Seven deadly sins of retail
If wine retail is anything like it was when I did it 10 years ago, then the fastest moving drink in the shop is, in fact, tea. A nice cuppa accompanied everything: opening up, cashing up, mopping up smashed bottles of wine – and sitting down to read OLN, of course.
So, since you’re already doing that, grab yourself a cuppa and let’s talk about wine retail’s seven deadly sins.
- Lazy buying. Every wine on your shelf should be there for a good reason. You don’t need to personally love every one – but are they all the very best examples you can find, or did some of them just come with a free box of glasses when you ordered five cases? No excuses: if you don’t believe in what you’re selling, go flog insurance.ail’s seven deadly sins.
- Bad merchandising. The personality of your shop speaks through your displays. They should be eye- catching, inventive and un-intimidating. Don’t let bottles gather dust. Don’t leave your most expensive kit cooking under the spotlights. Don’t make price promotions your most distinguishing feature. And check the spelling on all your POS. It may be clichéd but it’s true – retail is detail.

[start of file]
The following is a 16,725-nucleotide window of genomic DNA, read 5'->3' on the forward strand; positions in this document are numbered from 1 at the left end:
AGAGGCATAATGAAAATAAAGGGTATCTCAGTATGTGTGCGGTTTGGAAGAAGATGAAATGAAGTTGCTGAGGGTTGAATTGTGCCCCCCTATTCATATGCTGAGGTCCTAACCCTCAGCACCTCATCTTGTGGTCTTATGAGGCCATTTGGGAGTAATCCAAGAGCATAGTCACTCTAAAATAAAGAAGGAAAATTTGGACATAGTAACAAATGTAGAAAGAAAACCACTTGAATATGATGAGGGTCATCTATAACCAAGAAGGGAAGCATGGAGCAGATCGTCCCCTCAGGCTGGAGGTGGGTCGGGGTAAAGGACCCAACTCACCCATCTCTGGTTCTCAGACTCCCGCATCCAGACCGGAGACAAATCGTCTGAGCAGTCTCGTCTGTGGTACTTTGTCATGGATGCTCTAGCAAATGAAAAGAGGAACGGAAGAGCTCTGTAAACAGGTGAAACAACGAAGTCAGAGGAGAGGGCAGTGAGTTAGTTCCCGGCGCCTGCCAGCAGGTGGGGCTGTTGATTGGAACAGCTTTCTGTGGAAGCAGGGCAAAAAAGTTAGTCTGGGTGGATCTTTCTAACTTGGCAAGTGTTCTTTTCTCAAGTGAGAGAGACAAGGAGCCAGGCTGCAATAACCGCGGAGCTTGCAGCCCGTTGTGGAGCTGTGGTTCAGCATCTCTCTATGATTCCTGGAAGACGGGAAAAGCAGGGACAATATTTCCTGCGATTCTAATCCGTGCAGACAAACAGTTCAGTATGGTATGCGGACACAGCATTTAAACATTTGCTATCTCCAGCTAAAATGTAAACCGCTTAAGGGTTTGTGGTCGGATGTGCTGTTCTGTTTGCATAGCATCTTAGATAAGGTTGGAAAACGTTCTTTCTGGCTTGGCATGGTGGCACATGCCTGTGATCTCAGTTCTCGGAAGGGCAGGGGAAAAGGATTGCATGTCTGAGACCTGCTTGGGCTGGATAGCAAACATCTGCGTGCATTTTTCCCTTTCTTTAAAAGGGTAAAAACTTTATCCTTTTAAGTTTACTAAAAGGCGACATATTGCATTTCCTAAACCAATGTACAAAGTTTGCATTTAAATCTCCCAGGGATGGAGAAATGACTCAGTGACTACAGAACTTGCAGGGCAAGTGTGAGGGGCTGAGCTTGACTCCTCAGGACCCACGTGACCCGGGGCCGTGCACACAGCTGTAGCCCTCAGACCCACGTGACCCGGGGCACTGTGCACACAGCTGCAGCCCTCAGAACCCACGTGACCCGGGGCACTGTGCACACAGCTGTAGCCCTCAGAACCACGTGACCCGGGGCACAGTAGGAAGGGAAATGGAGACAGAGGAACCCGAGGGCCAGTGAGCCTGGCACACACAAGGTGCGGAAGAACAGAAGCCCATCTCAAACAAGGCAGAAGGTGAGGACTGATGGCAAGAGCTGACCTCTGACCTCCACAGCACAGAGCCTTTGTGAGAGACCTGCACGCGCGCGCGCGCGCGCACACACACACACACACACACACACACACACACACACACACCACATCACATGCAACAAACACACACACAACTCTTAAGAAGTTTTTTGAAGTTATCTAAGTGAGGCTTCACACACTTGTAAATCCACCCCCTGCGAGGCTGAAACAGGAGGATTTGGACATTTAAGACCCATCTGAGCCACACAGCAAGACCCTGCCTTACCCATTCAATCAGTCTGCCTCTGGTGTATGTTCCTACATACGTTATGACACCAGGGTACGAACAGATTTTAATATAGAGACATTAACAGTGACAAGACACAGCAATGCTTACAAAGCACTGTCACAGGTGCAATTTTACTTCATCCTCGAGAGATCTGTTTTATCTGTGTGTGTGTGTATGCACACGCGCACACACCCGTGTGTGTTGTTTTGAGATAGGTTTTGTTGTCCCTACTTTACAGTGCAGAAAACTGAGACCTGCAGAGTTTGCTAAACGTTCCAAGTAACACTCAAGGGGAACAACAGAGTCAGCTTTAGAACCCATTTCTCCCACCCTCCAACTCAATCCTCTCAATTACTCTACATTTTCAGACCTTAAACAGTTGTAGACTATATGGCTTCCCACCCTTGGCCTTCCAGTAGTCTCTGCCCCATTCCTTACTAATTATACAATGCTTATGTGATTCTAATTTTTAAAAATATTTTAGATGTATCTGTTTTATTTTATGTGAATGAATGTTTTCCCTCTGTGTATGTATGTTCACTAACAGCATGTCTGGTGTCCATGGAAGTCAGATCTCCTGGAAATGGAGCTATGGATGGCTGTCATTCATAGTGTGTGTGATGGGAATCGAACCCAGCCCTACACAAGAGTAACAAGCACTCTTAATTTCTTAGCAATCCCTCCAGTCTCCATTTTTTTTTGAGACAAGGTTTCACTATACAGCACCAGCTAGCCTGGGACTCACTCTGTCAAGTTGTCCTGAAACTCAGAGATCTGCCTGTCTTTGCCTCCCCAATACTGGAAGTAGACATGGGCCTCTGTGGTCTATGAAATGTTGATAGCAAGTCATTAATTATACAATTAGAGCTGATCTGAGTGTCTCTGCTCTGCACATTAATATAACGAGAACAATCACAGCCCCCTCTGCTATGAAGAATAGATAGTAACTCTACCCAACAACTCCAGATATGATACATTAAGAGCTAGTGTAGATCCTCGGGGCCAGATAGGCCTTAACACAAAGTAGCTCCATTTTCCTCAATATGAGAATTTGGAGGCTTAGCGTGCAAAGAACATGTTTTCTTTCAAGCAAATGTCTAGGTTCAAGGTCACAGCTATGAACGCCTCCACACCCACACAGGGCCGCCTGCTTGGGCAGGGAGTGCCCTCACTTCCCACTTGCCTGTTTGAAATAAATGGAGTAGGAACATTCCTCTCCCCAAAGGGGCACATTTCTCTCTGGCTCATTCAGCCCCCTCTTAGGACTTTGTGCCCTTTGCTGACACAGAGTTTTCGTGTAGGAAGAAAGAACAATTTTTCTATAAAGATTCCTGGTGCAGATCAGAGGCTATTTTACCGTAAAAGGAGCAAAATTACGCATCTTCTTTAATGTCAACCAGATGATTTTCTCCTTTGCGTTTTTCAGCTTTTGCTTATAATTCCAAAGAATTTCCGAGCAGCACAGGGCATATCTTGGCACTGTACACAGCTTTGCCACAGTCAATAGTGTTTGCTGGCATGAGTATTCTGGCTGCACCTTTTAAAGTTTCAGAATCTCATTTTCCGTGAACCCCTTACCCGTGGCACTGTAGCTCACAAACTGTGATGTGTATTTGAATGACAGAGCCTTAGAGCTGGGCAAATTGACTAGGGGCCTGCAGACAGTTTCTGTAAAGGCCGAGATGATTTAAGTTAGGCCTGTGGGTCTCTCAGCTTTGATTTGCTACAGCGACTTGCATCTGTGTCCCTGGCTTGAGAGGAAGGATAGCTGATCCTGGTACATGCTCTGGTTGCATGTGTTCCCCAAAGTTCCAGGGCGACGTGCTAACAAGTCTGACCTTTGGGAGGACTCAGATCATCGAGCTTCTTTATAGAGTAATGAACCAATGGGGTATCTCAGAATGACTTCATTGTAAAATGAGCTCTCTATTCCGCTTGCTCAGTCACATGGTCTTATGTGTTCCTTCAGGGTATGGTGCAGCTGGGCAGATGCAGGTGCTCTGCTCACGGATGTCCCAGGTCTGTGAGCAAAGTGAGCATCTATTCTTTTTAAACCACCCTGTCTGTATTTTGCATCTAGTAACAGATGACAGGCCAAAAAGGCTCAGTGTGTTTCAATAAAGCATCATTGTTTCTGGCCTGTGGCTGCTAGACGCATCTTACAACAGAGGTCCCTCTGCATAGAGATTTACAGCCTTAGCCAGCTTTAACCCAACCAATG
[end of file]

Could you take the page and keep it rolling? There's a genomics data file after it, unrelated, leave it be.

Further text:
- Disengagement. Sure, we all drink as much wine as we can, that’s the easy bit. But if you’re selling wine you should also be reading wine books, taking Wine & Spirit Education Trust courses, posting on forums, hassling winemakers on Twitter, going to tastings and visiting vineyards. That’s what makes the industry so interesting.
- Saying no. I know how annoying customers can be – I am one. But everything you won’t do is something your competitors might. That doesn’t mean capitulating every time you’re asked to give extra discount or to host another charity tasting, but it does mean offering something better than a flat-out refusal. The best advice I learned from my Majestic days was to minimise the barriers between you and the customer.
- Old stock. You don’t display beer or soft drinks past their sell-by date, so why do it with wine? Just because an expiry date isn’t printed on the label, that doesn’t mean it’s OK to keep those weeping bottles of cream sherry and dodgy old rosés just sitting there. If your customers want overpriced vinegar they can go to the supermarkets.
- Smugness. The wine industry is notorious for this. Most wine drinkers don’t even bother going to off- licences any more, so the occasions that they do are our big chance to show them what they’re missing. We should be accommodating and welcoming – wine is intimidating enough without staff being snooty. A little humility goes a long way – remind yourself of the first wine you liked and remember that everyone has to start somewhere.
- Running out of tea. A sackable offence.